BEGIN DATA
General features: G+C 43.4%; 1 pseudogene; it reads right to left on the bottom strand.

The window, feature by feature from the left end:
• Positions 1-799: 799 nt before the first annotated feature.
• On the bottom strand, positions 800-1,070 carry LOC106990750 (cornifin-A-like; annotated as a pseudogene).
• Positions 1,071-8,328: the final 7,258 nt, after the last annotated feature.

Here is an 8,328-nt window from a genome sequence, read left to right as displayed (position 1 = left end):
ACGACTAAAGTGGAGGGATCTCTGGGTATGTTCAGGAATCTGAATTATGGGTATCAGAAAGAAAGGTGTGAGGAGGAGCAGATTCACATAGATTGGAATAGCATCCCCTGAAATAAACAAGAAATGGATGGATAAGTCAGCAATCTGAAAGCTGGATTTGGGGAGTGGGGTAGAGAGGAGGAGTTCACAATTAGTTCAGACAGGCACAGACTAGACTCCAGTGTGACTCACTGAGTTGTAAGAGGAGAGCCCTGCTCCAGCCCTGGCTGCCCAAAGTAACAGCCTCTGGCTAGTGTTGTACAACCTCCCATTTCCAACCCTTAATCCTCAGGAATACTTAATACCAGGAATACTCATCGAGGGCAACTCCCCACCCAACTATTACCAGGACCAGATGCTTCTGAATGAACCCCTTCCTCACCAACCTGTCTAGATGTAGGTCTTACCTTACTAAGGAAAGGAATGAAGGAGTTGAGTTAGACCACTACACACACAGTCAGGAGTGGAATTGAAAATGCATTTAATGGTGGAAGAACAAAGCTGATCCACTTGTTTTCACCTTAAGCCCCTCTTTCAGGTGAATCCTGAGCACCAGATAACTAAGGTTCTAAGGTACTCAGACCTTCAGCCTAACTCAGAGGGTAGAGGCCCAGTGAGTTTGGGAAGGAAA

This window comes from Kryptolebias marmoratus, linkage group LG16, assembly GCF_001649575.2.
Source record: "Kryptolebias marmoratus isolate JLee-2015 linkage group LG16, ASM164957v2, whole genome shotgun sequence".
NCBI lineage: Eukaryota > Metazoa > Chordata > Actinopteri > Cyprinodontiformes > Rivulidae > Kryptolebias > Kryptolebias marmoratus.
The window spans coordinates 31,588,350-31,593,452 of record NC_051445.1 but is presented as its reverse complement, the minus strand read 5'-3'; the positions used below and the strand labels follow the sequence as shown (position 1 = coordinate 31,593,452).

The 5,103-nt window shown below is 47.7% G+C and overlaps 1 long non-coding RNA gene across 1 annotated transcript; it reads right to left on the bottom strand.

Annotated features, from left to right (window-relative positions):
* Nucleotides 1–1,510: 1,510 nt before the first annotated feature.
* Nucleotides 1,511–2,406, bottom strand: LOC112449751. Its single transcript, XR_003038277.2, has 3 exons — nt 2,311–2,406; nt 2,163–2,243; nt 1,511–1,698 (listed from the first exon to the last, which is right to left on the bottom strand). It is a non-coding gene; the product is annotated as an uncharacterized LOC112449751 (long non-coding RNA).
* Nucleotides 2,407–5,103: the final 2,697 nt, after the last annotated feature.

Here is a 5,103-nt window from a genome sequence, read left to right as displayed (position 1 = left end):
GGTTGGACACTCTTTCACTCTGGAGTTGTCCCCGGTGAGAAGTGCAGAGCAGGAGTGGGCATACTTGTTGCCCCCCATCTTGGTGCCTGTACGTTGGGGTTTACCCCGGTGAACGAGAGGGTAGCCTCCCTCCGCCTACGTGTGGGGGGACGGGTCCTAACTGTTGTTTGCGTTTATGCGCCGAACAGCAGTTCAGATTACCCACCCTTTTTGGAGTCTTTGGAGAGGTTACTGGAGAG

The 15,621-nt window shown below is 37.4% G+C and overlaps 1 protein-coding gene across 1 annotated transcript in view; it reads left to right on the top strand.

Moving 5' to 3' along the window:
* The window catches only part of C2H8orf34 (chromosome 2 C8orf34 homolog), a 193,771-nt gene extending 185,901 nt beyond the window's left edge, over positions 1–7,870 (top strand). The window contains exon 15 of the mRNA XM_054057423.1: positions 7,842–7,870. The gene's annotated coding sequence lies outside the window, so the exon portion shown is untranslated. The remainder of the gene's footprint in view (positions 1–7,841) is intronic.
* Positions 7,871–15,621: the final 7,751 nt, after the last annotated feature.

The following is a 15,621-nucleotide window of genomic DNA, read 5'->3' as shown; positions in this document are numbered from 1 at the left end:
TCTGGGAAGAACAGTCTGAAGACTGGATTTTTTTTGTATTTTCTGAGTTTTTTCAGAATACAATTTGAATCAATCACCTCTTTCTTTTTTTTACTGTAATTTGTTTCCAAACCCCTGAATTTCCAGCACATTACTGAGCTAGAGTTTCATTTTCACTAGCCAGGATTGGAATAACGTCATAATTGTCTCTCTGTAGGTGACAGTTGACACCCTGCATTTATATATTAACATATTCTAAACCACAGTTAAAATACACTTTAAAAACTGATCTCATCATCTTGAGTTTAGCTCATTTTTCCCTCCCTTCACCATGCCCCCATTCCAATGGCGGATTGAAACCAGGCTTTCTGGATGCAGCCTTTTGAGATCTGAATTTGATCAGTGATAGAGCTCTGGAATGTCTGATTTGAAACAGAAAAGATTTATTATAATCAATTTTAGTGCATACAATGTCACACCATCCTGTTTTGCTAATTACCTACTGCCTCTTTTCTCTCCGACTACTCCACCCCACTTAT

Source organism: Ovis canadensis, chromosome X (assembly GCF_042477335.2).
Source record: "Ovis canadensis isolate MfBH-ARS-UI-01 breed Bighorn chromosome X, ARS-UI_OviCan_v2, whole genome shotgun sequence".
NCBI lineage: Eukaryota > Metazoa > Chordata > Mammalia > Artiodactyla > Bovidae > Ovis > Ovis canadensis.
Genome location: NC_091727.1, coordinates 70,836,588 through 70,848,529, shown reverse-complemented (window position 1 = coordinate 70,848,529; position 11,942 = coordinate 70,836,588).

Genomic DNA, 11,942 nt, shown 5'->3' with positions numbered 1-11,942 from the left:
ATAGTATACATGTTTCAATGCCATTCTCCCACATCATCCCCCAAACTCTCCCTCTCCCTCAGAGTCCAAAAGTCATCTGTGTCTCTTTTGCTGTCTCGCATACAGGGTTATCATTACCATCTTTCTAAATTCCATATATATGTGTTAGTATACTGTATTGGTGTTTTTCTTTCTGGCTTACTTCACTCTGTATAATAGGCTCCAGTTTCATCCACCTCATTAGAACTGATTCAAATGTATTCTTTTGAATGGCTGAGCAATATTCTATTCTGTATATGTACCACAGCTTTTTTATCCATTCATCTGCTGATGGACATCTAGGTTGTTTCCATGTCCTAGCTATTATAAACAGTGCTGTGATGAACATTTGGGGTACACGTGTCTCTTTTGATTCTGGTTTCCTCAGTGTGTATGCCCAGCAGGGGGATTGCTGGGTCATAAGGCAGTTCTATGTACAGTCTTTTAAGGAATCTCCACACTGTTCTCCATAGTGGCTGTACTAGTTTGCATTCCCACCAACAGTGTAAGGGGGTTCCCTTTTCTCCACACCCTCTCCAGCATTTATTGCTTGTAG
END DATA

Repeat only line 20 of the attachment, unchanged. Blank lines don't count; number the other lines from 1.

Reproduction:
Moving 5' to 3' along the window: